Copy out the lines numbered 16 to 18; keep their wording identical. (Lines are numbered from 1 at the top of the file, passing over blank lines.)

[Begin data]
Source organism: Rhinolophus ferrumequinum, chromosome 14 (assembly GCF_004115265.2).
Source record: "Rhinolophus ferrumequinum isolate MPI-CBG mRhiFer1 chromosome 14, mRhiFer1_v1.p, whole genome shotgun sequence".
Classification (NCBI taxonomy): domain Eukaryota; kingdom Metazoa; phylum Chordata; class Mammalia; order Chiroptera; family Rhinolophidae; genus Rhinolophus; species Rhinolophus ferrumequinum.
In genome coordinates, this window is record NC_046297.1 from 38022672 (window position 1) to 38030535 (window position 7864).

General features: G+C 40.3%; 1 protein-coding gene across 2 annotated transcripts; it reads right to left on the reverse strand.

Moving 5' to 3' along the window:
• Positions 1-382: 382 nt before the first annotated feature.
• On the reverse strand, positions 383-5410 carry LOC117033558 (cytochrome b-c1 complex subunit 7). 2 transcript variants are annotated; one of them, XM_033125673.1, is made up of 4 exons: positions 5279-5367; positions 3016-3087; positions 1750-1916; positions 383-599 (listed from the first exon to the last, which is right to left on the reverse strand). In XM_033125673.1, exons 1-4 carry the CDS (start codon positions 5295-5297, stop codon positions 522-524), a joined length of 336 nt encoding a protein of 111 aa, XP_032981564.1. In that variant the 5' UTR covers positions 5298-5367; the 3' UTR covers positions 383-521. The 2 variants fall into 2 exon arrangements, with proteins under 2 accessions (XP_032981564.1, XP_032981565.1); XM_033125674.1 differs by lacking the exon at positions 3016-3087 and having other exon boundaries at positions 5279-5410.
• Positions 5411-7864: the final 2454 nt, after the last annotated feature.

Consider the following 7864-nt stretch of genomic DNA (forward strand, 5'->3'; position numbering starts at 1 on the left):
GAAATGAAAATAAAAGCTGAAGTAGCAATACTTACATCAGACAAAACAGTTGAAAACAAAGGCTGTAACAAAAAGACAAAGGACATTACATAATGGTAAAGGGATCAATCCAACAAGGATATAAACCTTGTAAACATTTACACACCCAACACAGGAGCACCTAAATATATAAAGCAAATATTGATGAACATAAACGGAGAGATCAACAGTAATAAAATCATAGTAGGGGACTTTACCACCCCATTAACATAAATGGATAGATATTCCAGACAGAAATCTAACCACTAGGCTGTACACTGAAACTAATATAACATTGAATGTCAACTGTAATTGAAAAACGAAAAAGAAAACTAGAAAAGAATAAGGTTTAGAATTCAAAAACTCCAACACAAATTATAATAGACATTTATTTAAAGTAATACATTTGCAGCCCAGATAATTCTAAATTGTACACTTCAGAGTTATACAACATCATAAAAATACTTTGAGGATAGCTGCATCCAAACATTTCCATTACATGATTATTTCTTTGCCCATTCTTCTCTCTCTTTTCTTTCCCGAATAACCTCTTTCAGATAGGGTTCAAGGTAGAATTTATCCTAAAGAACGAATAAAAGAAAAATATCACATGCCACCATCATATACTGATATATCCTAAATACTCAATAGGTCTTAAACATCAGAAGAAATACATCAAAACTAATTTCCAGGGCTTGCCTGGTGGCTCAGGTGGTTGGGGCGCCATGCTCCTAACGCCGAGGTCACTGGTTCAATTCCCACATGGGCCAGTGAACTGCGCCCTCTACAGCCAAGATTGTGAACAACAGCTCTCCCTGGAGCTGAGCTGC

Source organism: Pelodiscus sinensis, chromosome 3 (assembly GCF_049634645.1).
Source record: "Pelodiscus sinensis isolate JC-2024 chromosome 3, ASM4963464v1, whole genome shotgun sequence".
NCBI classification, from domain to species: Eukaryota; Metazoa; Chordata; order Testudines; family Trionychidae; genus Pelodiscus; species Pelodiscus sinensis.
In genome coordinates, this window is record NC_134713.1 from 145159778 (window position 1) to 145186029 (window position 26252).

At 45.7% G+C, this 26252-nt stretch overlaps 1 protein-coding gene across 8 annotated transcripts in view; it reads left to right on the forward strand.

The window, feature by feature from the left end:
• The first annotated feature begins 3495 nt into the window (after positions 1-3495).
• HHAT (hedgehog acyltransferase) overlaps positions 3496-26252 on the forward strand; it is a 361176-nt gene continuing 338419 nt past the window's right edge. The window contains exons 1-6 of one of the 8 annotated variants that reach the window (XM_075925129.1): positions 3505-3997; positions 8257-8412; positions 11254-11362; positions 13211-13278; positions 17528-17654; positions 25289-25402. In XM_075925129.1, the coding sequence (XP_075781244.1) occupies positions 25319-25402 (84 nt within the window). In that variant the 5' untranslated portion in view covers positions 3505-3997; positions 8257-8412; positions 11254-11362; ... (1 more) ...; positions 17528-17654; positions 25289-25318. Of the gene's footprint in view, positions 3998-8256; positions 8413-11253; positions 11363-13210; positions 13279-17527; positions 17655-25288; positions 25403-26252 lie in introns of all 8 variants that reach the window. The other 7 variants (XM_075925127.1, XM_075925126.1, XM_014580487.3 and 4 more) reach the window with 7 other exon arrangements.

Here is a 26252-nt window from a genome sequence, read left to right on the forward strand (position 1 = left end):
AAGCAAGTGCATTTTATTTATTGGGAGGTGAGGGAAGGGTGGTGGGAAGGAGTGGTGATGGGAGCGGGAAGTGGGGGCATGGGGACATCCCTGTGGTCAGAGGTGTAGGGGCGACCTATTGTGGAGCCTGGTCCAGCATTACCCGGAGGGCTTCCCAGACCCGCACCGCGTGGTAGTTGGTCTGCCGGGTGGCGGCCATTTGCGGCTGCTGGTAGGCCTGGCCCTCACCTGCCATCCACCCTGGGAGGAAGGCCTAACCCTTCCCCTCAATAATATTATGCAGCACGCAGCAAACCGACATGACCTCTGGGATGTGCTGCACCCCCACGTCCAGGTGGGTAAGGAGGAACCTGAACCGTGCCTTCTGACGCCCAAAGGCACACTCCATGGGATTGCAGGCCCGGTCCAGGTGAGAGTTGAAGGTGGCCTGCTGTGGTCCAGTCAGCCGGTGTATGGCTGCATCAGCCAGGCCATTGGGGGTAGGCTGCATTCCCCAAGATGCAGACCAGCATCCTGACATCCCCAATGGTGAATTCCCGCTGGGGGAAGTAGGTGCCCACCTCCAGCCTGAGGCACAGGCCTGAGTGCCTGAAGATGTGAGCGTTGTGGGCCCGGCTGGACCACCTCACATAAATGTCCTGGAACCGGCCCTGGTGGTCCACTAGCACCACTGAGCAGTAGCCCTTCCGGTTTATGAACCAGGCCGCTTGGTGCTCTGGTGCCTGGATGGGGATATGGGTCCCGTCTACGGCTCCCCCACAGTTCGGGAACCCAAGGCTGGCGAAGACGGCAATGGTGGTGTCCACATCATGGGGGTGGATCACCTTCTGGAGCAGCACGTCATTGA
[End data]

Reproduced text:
At 45.7% G+C, this 26252-nt stretch overlaps 1 protein-coding gene across 8 annotated transcripts in view; it reads left to right on the forward strand.

The window, feature by feature from the left end:
• The first annotated feature begins 3495 nt into the window (after positions 1-3495).